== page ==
Surbhee Grover shares an article that identifies how entrepreneurs can move forward after COVID-19.
For entrepreneurs, coming out of COVID-19 isn’t the end of a crisis. It’s the beginning of a new way of thinking about their approach to product-market fit, financing, marketing and go-to-market strategies. And for some, will be a time to reflect on their personal approach to risk. The exponential pace of change to society will mean that only those entrepreneurs who have the greatest ability to adapt will survive.
Framing how the world will be different is important, as these differences will both unlock new opportunity and create new goalposts for innovation, user adoption (B2C and B2B), team building, product-market fit, and venture funding. We believe a few things will be true:
Cautious Confidence: Users will be both excited about returning to their communities and spending money, and also skittish. Their trust in and relationships with brands will be fundamentally different. New cues (e.g., sanitizer by a storefront, gloves on employee hands, and authentic post-COVID mission statements, etc.) will be required to create and nurture a strong brand relationship.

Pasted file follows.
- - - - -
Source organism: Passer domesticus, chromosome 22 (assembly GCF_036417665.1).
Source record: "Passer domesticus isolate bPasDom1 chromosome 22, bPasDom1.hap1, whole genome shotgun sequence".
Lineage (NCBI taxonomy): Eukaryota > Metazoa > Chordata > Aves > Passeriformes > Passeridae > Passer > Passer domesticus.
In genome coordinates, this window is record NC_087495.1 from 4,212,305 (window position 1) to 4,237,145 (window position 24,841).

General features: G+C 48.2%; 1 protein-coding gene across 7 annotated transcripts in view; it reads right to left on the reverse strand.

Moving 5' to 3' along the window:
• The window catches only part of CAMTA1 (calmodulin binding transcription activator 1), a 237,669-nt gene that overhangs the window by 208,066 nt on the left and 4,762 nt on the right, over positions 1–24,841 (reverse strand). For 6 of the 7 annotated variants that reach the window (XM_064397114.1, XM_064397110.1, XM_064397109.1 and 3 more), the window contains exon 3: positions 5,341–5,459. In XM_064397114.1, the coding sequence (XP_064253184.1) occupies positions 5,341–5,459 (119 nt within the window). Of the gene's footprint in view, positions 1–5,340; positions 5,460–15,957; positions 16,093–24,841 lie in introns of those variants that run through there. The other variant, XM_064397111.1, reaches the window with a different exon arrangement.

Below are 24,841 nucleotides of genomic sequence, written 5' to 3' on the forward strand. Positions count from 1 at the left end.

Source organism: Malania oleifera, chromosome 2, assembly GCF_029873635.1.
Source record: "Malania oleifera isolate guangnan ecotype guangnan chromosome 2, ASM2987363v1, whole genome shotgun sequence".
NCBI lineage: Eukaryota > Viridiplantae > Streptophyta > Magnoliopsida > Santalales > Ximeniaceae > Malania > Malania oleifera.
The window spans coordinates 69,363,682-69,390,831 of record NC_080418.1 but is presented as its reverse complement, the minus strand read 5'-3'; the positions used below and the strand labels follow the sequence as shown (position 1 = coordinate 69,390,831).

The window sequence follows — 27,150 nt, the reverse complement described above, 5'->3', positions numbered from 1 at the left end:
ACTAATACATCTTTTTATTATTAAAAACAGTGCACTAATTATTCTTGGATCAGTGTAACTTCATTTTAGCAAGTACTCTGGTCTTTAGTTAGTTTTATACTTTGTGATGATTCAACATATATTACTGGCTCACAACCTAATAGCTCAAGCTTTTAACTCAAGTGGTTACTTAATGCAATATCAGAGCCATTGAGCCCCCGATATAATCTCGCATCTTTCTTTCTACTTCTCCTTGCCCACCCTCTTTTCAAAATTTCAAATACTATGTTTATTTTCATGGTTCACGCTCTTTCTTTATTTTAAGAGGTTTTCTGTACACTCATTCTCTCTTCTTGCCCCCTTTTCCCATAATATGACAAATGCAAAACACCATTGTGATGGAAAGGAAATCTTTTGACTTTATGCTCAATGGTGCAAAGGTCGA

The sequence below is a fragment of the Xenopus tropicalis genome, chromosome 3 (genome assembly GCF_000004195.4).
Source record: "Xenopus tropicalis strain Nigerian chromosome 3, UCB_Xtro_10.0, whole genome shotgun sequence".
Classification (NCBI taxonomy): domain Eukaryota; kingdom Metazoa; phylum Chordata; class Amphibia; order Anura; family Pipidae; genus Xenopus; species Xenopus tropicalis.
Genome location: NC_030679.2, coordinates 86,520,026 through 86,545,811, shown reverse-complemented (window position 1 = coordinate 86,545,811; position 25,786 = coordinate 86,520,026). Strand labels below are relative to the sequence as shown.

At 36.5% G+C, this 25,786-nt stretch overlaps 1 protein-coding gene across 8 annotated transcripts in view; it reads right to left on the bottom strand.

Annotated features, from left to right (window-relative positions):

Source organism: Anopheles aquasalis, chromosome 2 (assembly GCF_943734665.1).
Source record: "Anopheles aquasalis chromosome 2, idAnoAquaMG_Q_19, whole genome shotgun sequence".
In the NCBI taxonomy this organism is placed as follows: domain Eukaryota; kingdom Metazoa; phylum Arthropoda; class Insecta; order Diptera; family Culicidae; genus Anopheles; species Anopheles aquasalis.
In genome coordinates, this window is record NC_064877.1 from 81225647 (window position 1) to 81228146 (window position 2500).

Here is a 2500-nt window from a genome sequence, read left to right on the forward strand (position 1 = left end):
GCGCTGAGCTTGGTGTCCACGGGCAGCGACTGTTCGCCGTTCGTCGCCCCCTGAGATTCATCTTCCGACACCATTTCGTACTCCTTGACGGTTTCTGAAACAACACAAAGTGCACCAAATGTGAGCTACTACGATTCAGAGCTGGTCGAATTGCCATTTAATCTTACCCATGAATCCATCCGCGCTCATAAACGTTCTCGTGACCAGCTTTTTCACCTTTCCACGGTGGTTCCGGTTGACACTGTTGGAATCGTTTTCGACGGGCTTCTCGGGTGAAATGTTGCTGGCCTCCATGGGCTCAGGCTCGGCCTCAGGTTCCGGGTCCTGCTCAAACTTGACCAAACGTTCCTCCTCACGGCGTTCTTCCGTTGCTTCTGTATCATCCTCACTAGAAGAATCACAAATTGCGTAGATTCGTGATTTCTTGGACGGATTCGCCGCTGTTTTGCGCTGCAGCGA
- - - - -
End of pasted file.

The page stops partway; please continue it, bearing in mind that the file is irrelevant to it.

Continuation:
A Reworking of Purchasing Behaviors: Users will have developed new buying habits, shifting from in-person purchasing and experiences for categories like fitness and food, to near-exclusive online and home-only engagement — and their spend will have shifted (or been curtailed) in parallel to only those purchases that are seen as necessary.
Migration of Talent & Teams: Many industries will not recover to pre-COVID hiring levels, and many start-ups will choose to close their doors as funding becomes scarcer. Workers in these areas will be forced to pursue new directions and new skills in different fields that maintain relevance, such as video conferencing tech, e-commerce operations, and ground / last mile delivery services – as well as education and training services.
Re-imagined Supply Chains: Global supply chains will have re-wired, or even merged, across B2C and B2B channels and throughout value chains, such that only those companies with an ability to nimbly stand-up and leverage modularity, strategic partnerships, and flexible operations will be best poised to succeed.
Key points include:
- Re-orienting product-market fit to new reality
Re-assess market position and potential
Tapping into potentially unconventional collaborations
Read the full article, Shakeout of the Entrepreneurial Ecosystem What will it take to survive? And thrive?, on LinkedIn.